Reviews for I See the Rhythm

Booklist Monthly Selections - #2 February 1998
Gr. 5^-8. Igus' prose poems and Wood's evocative paintings combine to give a succinct overview of African American music. A useful time line sets the social context, and brief paragraphs describe the various types of music, from African origins and slave songs through ragtime; the blues; big band, bebop, and cool jazz; gospel; rhythm and blues; and the contemporary sounds of rock, hip-hop, and rap. Igus effectively uses snippets from song lyrics to communicate both a feel for the music itself and a sense of how the various styles played to the emotions of the musicians and their fans ("From the basements to the rooftops, / I see the cool tones of modern jazz / escape the city heat"). Wood's paintings are equally suggestive. Mixing modernist and primitive styles and using color nicely to communicate musical style and tone, her art not only complements the text but vivifies it. Audience may be a problem: the supportive text is too sophisticated for younger readers to grasp themselves, and the format may alienate some older readers. Perhaps best used in a junior-high classroom with audio accompaniment, this striking book, in the hands of a creative teacher or librarian, could give kids a feeling for the majesty, creativity, and continuity of African American music. ((Reviewed February 15, 1998)) Copyright 2000 Booklist Reviews

Horn Book Guide Reviews 1998
Although the book's paintings and poetry provide vivid images of the music of Black America--including slave songs, blues, ragtime, gospel, different jazz genres, rap, funk, and soul--the historical information provided in the text consists almost entirely of a too brief and disconnected chronology. The book will be most effective if used with other, more informative books on the subject.Copyright 1998 Horn Book Guide Reviews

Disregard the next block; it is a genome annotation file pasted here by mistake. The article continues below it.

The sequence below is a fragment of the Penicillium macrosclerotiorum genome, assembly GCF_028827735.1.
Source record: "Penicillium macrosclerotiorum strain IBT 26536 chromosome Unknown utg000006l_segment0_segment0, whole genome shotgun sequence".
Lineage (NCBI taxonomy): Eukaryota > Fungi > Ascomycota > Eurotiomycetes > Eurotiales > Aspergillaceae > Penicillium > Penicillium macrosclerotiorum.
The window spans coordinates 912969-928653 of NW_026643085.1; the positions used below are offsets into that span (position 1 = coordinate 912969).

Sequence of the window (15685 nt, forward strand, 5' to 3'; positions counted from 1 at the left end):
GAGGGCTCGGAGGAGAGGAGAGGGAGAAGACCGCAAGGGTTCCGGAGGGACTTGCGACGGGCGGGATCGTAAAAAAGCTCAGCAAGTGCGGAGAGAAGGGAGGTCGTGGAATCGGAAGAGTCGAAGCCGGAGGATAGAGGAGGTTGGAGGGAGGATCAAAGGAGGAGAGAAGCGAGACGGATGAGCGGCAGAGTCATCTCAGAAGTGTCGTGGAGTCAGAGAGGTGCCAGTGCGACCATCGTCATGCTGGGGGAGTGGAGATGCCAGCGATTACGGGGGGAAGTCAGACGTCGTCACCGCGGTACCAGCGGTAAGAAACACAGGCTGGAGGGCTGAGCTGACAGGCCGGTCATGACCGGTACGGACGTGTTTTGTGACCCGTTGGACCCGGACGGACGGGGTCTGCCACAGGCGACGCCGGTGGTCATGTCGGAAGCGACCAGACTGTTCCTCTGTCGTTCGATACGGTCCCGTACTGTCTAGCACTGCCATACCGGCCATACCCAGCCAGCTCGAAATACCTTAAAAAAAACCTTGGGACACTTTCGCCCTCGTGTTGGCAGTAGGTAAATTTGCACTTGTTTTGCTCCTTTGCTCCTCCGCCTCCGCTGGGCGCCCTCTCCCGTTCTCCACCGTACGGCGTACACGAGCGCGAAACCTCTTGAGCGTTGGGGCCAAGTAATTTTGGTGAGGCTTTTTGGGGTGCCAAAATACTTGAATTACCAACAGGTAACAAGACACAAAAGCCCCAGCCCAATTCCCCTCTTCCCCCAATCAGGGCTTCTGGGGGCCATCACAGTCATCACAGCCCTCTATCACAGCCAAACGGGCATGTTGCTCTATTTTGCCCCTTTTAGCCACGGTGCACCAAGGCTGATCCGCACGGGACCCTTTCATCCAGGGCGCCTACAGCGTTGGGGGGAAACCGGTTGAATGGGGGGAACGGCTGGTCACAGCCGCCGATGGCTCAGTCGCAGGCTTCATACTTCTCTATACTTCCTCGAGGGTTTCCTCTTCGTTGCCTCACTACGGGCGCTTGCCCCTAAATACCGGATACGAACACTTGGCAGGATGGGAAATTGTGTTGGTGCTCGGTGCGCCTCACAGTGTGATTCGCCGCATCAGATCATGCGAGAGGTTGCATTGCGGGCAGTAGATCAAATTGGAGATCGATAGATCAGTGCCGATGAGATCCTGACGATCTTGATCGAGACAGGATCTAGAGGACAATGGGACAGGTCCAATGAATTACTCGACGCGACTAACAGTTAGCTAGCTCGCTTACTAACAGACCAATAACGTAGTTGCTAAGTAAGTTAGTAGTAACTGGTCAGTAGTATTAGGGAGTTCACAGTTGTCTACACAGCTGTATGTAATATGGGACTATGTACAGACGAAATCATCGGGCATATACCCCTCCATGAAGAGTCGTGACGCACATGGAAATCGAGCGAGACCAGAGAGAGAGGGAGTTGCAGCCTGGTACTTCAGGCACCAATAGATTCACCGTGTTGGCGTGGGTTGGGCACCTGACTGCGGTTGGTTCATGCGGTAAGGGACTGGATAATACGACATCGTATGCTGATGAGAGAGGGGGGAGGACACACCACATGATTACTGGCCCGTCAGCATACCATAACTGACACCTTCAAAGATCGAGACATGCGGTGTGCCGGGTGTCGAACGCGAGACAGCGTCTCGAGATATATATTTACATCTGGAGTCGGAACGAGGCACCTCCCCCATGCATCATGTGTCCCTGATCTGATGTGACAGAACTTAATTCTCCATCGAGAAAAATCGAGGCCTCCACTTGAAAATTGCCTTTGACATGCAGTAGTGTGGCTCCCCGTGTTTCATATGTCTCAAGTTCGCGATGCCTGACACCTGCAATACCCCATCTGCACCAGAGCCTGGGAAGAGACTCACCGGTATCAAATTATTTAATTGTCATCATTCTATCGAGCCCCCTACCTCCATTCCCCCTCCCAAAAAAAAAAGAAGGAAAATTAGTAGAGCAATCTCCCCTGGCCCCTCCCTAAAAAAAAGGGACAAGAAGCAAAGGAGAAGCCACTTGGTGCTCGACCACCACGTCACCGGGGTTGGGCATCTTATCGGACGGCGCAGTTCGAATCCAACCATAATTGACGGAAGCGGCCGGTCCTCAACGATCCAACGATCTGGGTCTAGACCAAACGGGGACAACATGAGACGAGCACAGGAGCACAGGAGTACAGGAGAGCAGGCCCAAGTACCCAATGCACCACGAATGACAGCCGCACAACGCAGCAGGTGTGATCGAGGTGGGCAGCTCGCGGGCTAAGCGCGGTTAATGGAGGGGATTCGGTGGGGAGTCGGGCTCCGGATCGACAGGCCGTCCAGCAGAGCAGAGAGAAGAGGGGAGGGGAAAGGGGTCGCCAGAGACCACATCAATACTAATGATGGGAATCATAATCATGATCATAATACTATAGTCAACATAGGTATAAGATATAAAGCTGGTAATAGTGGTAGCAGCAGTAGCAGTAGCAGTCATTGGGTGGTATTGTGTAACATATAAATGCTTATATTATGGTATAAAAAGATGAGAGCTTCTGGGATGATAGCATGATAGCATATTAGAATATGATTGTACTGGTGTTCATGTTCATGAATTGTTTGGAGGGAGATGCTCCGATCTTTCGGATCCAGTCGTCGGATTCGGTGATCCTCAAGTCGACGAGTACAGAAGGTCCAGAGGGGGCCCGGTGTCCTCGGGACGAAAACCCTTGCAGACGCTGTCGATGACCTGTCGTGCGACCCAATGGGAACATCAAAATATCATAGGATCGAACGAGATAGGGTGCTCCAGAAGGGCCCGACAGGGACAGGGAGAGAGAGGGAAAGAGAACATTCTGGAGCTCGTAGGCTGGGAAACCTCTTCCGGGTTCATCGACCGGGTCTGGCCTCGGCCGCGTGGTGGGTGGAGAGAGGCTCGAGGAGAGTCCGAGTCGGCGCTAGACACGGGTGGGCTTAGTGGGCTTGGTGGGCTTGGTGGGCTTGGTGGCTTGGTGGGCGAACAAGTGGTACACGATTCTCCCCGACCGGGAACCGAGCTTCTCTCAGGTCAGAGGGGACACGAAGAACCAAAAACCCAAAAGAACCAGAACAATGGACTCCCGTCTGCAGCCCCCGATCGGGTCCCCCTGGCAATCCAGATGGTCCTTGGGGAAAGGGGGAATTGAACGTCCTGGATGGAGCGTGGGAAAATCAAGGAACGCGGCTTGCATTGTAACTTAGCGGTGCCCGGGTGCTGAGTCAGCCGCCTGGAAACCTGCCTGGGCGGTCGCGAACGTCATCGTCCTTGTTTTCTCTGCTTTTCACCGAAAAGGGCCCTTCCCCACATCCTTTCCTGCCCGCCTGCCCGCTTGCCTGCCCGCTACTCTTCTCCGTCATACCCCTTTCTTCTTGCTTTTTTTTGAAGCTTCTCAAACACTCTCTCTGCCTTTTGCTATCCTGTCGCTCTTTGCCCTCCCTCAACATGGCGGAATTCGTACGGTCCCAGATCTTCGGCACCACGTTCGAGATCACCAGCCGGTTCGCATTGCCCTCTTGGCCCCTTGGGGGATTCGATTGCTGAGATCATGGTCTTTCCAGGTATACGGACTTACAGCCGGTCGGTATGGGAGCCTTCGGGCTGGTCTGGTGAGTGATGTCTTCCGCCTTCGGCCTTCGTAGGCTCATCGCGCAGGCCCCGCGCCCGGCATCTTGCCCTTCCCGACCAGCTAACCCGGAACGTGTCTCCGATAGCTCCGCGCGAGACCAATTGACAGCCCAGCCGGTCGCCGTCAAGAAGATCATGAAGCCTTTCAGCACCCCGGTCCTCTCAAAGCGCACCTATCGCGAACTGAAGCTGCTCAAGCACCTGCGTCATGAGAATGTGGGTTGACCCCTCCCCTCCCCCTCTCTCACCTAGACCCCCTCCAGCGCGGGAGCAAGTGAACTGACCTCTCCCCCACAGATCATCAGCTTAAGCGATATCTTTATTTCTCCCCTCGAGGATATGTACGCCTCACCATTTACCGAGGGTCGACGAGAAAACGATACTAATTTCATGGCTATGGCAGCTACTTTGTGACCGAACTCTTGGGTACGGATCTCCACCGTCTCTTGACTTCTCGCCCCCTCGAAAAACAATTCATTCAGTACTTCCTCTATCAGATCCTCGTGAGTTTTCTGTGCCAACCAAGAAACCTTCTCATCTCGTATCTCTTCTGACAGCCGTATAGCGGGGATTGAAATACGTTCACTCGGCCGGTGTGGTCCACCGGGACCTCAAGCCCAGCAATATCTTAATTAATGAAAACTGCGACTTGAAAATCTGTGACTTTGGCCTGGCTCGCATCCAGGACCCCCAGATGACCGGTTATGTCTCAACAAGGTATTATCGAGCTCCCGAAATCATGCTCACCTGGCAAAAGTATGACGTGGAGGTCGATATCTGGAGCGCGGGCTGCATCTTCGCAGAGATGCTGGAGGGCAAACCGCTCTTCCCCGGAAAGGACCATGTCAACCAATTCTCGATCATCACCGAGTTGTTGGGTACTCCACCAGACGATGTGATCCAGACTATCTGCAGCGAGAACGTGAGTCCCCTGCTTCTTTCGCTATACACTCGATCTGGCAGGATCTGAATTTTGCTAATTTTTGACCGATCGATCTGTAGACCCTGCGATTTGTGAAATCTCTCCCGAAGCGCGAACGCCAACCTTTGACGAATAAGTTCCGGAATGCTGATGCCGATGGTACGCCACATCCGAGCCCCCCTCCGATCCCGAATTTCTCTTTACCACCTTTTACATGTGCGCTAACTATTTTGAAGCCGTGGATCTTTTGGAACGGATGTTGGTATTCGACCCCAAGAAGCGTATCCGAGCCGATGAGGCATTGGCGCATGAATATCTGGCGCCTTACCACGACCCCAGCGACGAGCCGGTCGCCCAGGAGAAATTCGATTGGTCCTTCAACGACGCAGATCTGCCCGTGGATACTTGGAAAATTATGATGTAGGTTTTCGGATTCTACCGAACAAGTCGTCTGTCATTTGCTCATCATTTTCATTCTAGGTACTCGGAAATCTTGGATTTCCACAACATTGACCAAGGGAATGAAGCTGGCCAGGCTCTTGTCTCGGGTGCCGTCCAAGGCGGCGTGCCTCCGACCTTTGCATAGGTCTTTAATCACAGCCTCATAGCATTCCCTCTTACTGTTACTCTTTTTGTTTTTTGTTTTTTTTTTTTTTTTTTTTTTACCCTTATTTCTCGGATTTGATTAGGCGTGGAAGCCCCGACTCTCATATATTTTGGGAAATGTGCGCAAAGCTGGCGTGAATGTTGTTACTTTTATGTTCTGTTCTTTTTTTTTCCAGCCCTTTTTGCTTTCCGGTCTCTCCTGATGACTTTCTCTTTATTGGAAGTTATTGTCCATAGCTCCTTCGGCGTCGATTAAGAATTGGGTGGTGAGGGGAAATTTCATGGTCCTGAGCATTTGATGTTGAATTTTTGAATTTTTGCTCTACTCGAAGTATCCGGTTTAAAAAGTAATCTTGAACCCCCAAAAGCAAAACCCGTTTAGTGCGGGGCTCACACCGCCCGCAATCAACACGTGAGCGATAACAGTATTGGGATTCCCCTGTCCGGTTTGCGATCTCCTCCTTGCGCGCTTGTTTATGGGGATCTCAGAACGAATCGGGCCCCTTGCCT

School Library Journal Reviews 1998 June
A pictorial time line of African-American music from the 1500s to the 1990s. The text, made up of free verse and music lyrics, incorporates different font sizes, shapes, and colors to underline the mood of each genre. A chronology gives a historical perspective and a context for young readers. It invites them to learn more, mentioning parallel historical events and the well-known singers, songwriters, and recording artists of the time. The first three double-page spreads, "Origins," "Slave Songs," and "Birth of the Blues," seem purposely more subdued and somber. With ragtime, the joy of music predominates. Through the eras of jazz, swing, bebop, cool jazz, gospel, rhythm and blues, rock `n' roll, funk, rap, and hip hop, the music is the message. The repetition of "I see" to open each genre gives the book an action and a rhythm particularly apt to its subject. The colors of each full-page scenario underline the mood. Golds and blues dominate the stained-glass scene from the gospel pages. A green-hued patchwork underscores the scenes of rhythm and blues and soul music of the `60s. For cool jazz, broad stroked, defined skyscrapers fill the deep blues of a night city sky as white or black text flies at various angles against a gray-blue page. This book celebrates music with art and words and successfully blends all three. Jane Marino, Scarsdale Public Library, NY Copyright 1998 School Library Journal Reviews